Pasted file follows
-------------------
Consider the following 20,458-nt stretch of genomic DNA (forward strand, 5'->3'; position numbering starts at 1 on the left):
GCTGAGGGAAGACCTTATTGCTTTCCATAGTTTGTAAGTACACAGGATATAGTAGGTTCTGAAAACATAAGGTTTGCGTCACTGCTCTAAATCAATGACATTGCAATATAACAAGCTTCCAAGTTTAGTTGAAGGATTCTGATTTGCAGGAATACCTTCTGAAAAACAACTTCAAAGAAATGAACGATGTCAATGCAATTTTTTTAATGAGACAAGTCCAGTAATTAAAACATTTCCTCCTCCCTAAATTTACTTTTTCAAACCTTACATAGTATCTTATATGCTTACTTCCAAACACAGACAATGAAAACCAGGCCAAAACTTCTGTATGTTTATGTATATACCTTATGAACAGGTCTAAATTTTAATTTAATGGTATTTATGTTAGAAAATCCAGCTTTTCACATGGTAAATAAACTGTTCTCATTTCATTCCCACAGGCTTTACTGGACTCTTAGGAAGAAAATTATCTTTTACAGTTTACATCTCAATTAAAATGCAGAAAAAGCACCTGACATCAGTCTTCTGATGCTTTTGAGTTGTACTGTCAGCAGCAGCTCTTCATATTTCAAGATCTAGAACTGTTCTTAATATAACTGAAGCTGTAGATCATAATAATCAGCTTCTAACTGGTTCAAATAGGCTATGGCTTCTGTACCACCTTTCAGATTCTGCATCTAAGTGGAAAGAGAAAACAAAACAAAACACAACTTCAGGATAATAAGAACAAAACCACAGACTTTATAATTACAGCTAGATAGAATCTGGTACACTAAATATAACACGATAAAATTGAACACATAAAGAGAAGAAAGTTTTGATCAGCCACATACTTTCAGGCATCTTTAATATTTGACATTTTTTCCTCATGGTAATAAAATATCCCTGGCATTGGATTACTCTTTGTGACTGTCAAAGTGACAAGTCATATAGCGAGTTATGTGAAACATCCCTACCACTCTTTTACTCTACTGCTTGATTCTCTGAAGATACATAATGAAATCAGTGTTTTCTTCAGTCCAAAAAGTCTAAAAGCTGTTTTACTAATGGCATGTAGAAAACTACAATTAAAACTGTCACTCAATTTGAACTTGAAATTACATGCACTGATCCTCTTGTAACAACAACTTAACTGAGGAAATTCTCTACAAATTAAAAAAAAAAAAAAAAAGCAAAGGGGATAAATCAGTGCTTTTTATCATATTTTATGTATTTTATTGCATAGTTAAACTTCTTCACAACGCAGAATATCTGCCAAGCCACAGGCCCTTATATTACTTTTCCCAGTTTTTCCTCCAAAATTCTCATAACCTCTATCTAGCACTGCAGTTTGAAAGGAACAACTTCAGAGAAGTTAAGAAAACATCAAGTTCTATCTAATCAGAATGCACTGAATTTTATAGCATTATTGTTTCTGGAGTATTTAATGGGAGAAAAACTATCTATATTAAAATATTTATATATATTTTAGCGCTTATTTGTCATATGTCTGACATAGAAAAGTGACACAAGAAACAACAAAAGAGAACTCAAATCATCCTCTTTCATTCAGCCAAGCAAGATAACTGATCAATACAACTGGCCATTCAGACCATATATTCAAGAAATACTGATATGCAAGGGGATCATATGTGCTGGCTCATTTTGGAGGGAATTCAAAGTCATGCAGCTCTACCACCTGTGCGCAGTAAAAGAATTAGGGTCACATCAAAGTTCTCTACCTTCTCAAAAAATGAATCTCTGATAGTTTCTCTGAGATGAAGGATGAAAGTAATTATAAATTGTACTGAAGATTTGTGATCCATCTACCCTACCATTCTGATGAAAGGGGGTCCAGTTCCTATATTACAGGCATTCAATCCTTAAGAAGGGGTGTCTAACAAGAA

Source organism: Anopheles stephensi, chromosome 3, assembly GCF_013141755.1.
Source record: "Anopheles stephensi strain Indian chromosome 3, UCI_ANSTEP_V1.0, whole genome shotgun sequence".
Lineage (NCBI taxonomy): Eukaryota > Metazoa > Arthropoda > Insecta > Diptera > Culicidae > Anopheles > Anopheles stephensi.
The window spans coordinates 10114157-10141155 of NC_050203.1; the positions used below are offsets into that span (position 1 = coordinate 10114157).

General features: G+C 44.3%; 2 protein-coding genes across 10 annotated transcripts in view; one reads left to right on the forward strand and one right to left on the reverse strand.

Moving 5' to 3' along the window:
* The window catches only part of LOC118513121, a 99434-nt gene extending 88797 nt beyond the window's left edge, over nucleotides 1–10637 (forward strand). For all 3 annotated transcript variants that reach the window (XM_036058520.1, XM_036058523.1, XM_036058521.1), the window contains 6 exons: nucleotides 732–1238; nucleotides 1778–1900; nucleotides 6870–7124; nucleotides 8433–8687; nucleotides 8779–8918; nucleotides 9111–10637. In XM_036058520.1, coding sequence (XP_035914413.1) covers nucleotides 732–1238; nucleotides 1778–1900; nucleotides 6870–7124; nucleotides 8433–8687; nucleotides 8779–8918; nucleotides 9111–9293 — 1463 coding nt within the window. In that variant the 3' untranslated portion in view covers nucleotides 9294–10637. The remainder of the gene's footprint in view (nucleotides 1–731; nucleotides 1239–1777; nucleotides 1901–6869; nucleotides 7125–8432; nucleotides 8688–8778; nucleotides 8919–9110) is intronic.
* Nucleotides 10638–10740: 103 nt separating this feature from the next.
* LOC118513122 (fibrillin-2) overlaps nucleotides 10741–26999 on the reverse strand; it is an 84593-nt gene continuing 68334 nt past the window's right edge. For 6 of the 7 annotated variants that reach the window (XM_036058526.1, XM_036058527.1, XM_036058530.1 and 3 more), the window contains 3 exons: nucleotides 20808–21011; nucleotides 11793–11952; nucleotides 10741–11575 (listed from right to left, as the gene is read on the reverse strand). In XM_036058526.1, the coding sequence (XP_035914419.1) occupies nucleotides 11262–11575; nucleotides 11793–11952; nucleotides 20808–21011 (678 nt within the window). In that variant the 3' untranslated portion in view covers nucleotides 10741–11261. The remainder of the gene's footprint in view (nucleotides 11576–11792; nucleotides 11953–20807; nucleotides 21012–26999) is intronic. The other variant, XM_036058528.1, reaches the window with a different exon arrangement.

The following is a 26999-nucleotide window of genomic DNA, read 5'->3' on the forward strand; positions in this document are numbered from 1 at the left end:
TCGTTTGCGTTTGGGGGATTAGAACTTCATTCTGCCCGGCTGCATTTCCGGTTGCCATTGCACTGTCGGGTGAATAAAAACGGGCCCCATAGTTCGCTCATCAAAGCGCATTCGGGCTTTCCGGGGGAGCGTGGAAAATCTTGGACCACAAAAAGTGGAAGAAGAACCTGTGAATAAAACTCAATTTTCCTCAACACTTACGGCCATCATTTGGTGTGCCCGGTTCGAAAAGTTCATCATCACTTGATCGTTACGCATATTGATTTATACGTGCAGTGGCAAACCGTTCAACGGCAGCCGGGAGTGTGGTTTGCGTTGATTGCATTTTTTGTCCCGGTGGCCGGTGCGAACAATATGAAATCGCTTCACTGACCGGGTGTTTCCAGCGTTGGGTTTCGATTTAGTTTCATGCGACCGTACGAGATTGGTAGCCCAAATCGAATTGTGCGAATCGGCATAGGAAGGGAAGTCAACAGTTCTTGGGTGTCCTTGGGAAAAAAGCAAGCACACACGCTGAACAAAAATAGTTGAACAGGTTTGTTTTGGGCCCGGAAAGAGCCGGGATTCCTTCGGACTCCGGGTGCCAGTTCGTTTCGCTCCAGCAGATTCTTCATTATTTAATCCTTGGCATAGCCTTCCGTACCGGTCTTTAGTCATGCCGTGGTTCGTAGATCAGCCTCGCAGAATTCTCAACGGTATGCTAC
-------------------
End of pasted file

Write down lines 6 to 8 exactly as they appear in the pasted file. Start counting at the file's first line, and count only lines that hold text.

The window spans coordinates 10114157-10141155 of NC_050203.1; the positions used below are offsets into that span (position 1 = coordinate 10114157).

General features: G+C 44.3%; 2 protein-coding genes across 10 annotated transcripts in view; one reads left to right on the forward strand and one right to left on the reverse strand.

Moving 5' to 3' along the window: